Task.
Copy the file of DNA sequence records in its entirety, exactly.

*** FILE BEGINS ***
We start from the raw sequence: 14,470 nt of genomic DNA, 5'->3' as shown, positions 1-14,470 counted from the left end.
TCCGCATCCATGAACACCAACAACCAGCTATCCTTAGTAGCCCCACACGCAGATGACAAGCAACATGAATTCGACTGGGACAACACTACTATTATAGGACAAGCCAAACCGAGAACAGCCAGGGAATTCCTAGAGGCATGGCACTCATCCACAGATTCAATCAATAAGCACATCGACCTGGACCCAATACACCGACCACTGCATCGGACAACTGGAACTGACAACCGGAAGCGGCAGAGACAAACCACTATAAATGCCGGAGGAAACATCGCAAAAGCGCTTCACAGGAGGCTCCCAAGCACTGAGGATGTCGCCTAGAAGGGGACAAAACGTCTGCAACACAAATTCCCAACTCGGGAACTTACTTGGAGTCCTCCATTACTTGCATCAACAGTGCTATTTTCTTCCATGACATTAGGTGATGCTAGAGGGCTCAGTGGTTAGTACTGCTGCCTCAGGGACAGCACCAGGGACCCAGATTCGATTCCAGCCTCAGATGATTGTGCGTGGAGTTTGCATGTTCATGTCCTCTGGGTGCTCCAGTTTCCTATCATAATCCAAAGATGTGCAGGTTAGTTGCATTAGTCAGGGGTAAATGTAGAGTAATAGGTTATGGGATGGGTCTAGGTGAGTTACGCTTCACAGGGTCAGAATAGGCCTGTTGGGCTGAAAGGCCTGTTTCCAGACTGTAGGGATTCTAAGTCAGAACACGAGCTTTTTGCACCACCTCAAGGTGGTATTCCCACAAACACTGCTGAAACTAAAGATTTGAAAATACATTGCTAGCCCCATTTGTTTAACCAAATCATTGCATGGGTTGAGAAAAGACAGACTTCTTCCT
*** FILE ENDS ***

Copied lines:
We start from the raw sequence: 14,470 nt of genomic DNA, 5'->3' as shown, positions 1-14,470 counted from the left end.
TCCGCATCCATGAACACCAACAACCAGCTATCCTTAGTAGCCCCACACGCAGATGACAAGCAACATGAATTCGACTGGGACAACACTACTATTATAGGACAAGCCAAACCGAGAACAGCCAGGGAATTCCTAGAGGCATGGCACTCATCCACAGATTCAATCAATAAGCACATCGACCTGGACCCAATACACCGACCACTGCATCGGACAACTGGAACTGACAACCGGAAGCGGCAGAGACAAACCACTATAAATGCCGGAGGAAACATCGCAAAAGCGCTTCACAGGAGGCTCCCAAGCACTGAGGATGTCGCCTAGAAGGGGACAAAACGTCTGCAACACAAATTCCCAACTCGGGAACTTACTTGGAGTCCTCCATTACTTGCATCAACAGTGCTATTTTCTTCCATGACATTAGGTGATGCTAGAGGGCTCAGTGGTTAGTACTGCTGCCTCAGGGACAGCACCAGGGACCCAGATTCGATTCCAGCCTCAGATGATTGTGCGTGGAGTTTGCATGTTCATGTCCTCTGGGTGCTCCAGTTTCCTATCATAATCCAAAGATGTGCAGGTTAGTTGCATTAGTCAGGGGTAAATGTAGAGTAATAGGTTATGGGATGGGTCTAGGTGAGTTACGCTTCACAGGGTCAGAATAGGCCTGTTGGGCTGAAAGGCCTGTTTCCAGACTGTAGGGATTCTAAGTCAGAACACGAGCTTTTTGCACCACCTCAAGGTGGTATTCCCACAAACACTGCTGAAACTAAAGATTTGAAAATACATTGCTAGCCCCATTTGTTTAACCAAATCATTGCATGGGTTGAGAAAAGACAGACTTCTTCCT